The Collegian
Monday, April 15, 2024

Textbooks from the bookstore: the eighth deadly sin

Greed. Lust. Envy. Wrath. Laziness. Pride. Gluttony. But wait, one is missing. It's that dirty, nine-letter word many of us here at Richmond are fighting 'til the death.

Let's face it: There's a war going on here on campus. On the home front, we are trying to protect ourselves from giving in to the convenience of the bookstore and the exorbitant prices that come along with it. It's an uphill battle, as professors require more books each year and constantly upgrade to the newest editions, which are more often than not IMPOSSIBLE to find anywhere else.

So, you end up paying $300 for one book. Yes, it's new and shiny, with that brand-spankin'-new smell that you LOVE. But little do you know, you'll use it only five times during the semester, and when you go to sell it back, there's an unyielding man that hands you a meager $15.

They're running a racket (to say the least), the bookstore and the textbook companies alike. Something like a chess game, where the bookstore and the companies play as one, and we students are the measly pawns.

BUT, the racketeers have no idea just who they're playing with, as on the other side of the table lies the World Wide Web. Among the Web sites that offer textbook services, Amazon.com is probably the most popular. At Amazon.com, there is a strong possibility that you could find a used copy of the same book that costs $300 in the bookstore for $100 or less.

So, you've found your book online, and are ready to order it, as you look on your syllabus and realize you need the book TONIGHT for the assignment due tomorrow. You spend an additional $12 for expedited shipping, and you still don't receive it until four days later, after getting a 60 on a pop quiz and falling a week behind in schoolwork. Is it really worth wasting the time and saving the money?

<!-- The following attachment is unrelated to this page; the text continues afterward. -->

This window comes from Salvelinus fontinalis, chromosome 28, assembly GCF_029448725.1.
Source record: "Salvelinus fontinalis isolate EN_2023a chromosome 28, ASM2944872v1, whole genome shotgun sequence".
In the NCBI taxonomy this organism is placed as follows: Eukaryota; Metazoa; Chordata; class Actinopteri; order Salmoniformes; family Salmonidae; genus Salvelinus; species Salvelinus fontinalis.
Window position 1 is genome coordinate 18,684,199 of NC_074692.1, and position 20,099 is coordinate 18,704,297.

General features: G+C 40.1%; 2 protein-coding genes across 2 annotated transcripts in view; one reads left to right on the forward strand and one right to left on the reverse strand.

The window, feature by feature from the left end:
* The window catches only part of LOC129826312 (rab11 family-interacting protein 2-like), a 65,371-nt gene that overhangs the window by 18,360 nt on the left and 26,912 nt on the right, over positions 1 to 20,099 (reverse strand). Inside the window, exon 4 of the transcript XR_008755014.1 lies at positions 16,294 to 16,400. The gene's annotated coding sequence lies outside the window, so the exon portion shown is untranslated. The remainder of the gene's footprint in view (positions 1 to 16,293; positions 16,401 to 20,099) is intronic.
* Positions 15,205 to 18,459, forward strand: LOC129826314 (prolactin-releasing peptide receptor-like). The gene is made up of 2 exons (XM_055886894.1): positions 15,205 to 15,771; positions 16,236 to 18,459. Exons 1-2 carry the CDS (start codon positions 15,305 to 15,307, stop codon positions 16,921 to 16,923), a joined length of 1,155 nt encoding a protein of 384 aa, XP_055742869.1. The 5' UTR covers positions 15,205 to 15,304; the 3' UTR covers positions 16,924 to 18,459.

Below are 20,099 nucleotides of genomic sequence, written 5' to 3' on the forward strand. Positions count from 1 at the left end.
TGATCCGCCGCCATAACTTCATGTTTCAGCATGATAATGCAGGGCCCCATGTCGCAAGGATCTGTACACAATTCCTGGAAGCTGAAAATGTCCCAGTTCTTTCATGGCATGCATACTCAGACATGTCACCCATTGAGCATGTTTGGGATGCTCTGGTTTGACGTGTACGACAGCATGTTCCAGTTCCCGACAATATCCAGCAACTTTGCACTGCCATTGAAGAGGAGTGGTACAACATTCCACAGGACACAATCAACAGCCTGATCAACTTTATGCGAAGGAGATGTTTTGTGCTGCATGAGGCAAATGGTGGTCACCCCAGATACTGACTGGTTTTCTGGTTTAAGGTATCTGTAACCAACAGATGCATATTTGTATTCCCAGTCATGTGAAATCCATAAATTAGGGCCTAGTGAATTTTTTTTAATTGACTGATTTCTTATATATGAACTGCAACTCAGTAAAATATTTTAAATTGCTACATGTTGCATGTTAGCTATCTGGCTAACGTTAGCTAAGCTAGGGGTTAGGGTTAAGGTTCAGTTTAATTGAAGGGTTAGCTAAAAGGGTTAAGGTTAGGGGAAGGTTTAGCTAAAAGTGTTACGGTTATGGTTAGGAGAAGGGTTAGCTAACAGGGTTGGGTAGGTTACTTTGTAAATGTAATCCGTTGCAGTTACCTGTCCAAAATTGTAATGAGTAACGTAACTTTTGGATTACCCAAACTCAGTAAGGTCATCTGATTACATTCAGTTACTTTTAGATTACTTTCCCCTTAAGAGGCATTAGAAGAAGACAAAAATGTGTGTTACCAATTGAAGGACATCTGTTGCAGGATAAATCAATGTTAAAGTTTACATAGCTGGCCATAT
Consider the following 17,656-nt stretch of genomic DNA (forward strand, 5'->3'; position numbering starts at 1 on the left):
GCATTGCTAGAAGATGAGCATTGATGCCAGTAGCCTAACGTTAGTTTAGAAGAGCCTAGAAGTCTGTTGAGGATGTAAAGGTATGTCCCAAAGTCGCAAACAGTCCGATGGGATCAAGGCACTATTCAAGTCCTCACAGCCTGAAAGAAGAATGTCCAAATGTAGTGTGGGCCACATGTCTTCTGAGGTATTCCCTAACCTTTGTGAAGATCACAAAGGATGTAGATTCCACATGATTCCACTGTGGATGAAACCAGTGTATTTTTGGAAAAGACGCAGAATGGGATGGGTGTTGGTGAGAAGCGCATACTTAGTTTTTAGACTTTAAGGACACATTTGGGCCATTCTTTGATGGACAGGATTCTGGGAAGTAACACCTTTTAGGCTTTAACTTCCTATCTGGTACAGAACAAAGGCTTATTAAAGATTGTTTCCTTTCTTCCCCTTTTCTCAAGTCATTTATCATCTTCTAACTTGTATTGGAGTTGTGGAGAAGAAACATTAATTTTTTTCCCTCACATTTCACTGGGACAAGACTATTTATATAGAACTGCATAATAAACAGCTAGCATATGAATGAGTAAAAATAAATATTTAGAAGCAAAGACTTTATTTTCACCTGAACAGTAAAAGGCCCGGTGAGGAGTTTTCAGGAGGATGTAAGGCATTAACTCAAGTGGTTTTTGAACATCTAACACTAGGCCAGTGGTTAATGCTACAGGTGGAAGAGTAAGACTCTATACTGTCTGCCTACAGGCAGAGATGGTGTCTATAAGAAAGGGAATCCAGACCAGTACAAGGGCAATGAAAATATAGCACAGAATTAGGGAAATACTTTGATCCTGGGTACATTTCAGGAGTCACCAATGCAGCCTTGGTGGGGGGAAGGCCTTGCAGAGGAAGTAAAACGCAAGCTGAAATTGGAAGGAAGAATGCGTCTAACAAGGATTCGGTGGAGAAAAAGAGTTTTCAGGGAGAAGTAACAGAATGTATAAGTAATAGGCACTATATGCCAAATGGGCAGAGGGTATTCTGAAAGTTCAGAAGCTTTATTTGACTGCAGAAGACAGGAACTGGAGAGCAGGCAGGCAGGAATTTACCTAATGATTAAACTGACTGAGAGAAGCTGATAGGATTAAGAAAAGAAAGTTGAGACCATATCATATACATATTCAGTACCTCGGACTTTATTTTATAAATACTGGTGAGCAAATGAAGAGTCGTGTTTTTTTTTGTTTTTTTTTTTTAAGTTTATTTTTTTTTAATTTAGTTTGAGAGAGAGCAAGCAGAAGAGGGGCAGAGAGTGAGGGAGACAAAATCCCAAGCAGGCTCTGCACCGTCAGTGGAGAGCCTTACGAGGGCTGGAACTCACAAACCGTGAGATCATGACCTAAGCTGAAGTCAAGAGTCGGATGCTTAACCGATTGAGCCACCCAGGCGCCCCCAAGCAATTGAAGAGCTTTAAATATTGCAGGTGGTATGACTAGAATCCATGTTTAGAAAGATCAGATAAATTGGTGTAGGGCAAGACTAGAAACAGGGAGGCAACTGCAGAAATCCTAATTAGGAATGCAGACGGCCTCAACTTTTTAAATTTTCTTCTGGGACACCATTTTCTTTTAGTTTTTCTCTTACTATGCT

Finally, I write to the racketeers themselves.

Dear Racketeers,

Wow you guys really got it goin' on! Keep those prices nice and steep, because the students WILL buy them. I mean, they've probably got quizzes and projects the very first week — after all, this is U of R, duh!

And more than likely, having a textbook the first week will have a huge effect on these endeavors, so waiting around for Amazon.com and the like is out of the question. I'll be the first one to tell you that my parents will spend about $750 for textbooks that I'll never use again after December.

Doesn't that make you all happy? You've devised a brilliant scheme, and I just wanted to let you know that ... well ... I WANT IN! They say when you lie down with dogs, you get up with fleas, but if you dogs are making hundreds off of each student, you must be doing something right. Right?

____________

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Kiara Lee is the new opinion assistant. Look for Liz Monahan's columns from abroad in the new travel section.

Contact opinion assistant Kiara Lee at kiara.lee@richmond.edu

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